18. Masayuki Morikawa, 2011. "Economies of Density and Productivity in Service Industries: An Analysis of Personal Service Industries Based on Establishment-Level Data," The Review of Economics and Statistics, MIT Press, vol. 93(1), pages 179-192, February.
    19. Henry S. Farber, 2010. "Job Loss and the Decline in Job Security in the United States," NBER Chapters, in: Labor in the New Economy, pages 223-262, National Bureau of Economic Research, Inc.
    20. Ehsan U. Choudhri & Lawrence L. Schembri, 2010. "Productivity, the Terms of Trade, and the Real Exchange Rate: Balassa–Samuelson Hypothesis Revisited," Review of International Economics, Wiley Blackwell, vol. 18(5), pages 924-936, November.
    21. Kee, Hiau Looi & Hoon, Hian Teck, 2005. "Trade, capital accumulation and structural unemployment: an empirical study of the Singapore economy," Journal of Development Economics, Elsevier, vol. 77(1), pages 125-152, June.
    22. repec:dau:papers:123456789/7244 is not listed on IDEAS
    23. Sheng, Yu & Xu, Xinpeng, 2011. "Real exchange rate, productivity and labor market frictions," Journal of International Money and Finance, Elsevier, vol. 30(3), pages 587-603, April.
    24. Mitra, Devashish & Ranjan, Priya, 2010. "Offshoring and unemployment: The role of search frictions labor mobility," Journal of International Economics, Elsevier, vol. 81(2), pages 219-229, July.
    25. Bela Balassa, 1964. "The Purchasing-Power Parity Doctrine: A Reappraisal," Journal of Political Economy, University of Chicago Press, vol. 72, pages 584-584.
    26. Davidson, Carl & Martin, Lawrence & Matusz, Steven, 1999. "Trade and search generated unemployment," Journal of International Economics, Elsevier, vol. 48(2), pages 271-299, August.
    27. Takatoshi Ito & Anne O. Krueger, 1999. "Introduction to "Changes in Exchange Rates in Rapidly Development Countries: Theory, Practice, and Policy Issues (NBER-EASE volume 7)"," NBER Chapters, in: Changes in Exchange Rates in Rapidly Developing Countries: Theory, Practice, and Policy Issues, pages 1-8, National Bureau of Economic Research, Inc.
    28. Steven J. Davis & John Haltiwanger, 1992. "Gross Job Creation, Gross Job Destruction, and Employment Reallocation," The Quarterly Journal of Economics, Oxford University Press, vol. 107(3), pages 819-863.
    29. Klaus Wälde & Pia Weiss, 2006. "Relative Price Changes, Wages and Unemployment in a Specific Factors Model with Search Frictions," Review of Development Economics, Wiley Blackwell, vol. 10(3), pages 400-410, August.
    30. Ehsan U. Choudhri & Mohsin S. Khan, 2005. "Real Exchange Rates in Developing Countries: Are Balassa-Samuelson Effects Present?," IMF Staff Papers, Palgrave Macmillan, vol. 52(3), pages 1-2.
    31. Moretti, Enrico, 2000. "Do Wages Compensate for Risk of Unemployment? Parametric and Semiparametric Evidence from Seasonal Jobs," Journal of Risk and Uncertainty, Springer, vol. 20(1), pages 45-66, January.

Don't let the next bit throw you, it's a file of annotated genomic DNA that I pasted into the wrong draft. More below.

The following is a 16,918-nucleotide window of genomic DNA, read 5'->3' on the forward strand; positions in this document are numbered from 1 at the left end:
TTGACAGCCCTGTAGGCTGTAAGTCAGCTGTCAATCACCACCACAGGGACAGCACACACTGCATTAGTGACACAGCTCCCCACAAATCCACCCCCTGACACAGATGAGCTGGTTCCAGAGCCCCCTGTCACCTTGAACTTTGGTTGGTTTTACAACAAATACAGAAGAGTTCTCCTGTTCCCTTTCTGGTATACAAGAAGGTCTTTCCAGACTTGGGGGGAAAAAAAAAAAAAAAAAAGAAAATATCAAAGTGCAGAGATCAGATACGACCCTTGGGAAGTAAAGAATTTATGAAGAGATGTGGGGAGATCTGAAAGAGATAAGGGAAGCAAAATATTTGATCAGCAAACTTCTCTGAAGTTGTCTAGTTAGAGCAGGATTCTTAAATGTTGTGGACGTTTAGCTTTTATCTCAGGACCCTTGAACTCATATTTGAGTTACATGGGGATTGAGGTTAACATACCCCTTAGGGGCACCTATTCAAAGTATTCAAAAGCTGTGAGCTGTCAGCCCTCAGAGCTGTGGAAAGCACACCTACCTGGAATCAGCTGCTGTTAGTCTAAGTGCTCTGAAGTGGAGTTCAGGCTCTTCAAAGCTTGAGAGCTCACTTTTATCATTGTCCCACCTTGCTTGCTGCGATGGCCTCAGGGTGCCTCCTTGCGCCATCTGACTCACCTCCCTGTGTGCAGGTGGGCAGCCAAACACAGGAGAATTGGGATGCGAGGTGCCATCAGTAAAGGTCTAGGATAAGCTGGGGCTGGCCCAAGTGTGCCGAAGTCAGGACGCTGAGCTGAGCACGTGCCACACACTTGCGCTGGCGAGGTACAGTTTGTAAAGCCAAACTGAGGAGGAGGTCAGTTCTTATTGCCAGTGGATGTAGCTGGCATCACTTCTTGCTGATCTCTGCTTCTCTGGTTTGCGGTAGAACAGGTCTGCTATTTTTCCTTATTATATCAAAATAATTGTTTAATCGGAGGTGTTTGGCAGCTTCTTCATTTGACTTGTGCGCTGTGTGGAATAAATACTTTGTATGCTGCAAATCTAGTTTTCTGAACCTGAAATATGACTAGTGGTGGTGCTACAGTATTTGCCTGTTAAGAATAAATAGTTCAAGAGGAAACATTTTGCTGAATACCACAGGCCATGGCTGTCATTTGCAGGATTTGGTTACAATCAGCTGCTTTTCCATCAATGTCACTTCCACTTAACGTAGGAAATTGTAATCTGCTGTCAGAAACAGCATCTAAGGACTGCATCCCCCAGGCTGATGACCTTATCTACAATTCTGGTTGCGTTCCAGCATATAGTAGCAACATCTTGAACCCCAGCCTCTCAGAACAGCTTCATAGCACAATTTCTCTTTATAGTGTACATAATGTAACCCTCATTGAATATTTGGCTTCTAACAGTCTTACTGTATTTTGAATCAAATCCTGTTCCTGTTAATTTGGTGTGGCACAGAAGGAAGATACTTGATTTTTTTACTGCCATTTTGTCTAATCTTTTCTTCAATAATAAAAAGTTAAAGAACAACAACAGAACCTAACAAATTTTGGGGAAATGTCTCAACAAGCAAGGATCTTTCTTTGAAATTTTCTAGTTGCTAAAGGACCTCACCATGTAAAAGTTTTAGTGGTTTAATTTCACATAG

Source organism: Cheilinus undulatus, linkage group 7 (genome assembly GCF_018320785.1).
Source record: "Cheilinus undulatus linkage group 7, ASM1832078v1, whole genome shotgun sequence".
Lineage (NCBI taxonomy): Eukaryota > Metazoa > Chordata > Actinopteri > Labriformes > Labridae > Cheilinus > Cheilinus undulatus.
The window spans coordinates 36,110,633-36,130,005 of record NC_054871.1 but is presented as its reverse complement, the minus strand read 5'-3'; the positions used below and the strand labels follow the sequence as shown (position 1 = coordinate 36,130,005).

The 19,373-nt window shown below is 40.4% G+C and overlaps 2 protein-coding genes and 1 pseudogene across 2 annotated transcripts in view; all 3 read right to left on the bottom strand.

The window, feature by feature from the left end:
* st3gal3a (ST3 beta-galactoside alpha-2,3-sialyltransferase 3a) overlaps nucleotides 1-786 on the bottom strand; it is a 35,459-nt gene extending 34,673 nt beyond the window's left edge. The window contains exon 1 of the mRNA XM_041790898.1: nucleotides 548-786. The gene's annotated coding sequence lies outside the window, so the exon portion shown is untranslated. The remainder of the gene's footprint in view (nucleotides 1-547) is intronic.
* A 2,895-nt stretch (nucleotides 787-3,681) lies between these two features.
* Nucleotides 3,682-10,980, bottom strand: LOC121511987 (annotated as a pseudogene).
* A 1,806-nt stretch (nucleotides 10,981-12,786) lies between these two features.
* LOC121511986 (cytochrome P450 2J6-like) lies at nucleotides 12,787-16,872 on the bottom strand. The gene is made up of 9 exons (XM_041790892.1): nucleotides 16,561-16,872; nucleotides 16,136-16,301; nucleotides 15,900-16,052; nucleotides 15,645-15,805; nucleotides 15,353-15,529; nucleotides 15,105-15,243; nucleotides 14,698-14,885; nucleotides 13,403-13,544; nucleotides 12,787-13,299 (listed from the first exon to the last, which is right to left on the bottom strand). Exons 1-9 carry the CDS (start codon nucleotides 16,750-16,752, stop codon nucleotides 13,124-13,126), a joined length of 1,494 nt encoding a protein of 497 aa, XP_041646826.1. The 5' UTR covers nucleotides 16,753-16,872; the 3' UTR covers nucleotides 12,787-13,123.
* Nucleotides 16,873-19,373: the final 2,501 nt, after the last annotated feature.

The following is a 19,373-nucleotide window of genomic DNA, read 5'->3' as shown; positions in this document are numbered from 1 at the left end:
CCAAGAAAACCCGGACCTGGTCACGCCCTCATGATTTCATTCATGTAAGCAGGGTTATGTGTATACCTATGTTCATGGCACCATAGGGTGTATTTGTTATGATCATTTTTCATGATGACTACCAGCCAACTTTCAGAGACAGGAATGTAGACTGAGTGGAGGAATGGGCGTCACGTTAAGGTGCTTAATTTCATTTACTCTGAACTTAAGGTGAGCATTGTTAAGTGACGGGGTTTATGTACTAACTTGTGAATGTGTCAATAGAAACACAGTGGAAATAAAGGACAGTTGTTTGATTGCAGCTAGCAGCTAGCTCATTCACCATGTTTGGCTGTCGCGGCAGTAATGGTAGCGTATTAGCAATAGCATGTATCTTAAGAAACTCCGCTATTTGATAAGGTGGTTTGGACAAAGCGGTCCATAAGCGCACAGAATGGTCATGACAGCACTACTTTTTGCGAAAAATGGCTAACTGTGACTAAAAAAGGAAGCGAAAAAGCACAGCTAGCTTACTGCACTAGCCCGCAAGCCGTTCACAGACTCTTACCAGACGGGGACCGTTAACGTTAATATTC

32. Xinpeng Xu & Yu Sheng, 2014. "Terms of Trade Shocks and Endogenous Search Unemployment: A Two-Sector Model with Non-Traded Goods," Pacific Economic Review, Wiley Blackwell, vol. 19(2), pages 201-215, May.
    33. Mark P. Moore & Priya Ranjan, 2005. "Globalisation vs Skill-Biased Technological Change: Implications for Unemployment and Wage Inequality," Economic Journal, Royal Economic Society, vol. 115(503), pages 391-422, April.
    34. Pedro Gomes, 2015. "Optimal Public Sector Wages," Economic Journal, Royal Economic Society, vol. 125(587), pages 1425-1451, September.
    Full references (including those not matched with items on IDEAS)

    More about this item

    NEP fields

    This paper has been announced in the following NEP Reports:

    Statistics

    Access and download statistics

    Corrections

    All material on this site has been provided by the respective publishers and authors. You can help correct errors and omissions. When requesting a correction, please mention this item's handle: RePEc:eti:dpaper:20032. See general information about how to correct material in RePEc.

    For technical questions regarding this item, or to correct its authors, title, abstract, bibliographic or download information, contact: (TANIMOTO, Toko). General contact details of provider: http://edirc.repec.org/data/rietijp.html .

    If you have authored this item and are not yet registered with RePEc, we encourage you to do it here. This allows to link your profile to this item. It also allows you to accept potential citations to this item that we are uncertain about.

    If CitEc recognized a reference but did not link an item in RePEc to it, you can help with this form .

    If you know of missing items citing this one, you can help us creating those links by adding the relevant references in the same way as above, for each refering item. If you are a registered author of this item, you may also want to check the "citations" tab in your RePEc Author Service profile, as there may be some citations waiting for confirmation.

    Please note that corrections may take a couple of weeks to filter through the various RePEc services.

    IDEAS is a RePEc service hosted by the Research Division of the Federal Reserve Bank of St. Louis . RePEc uses bibliographic data supplied by the respective publishers.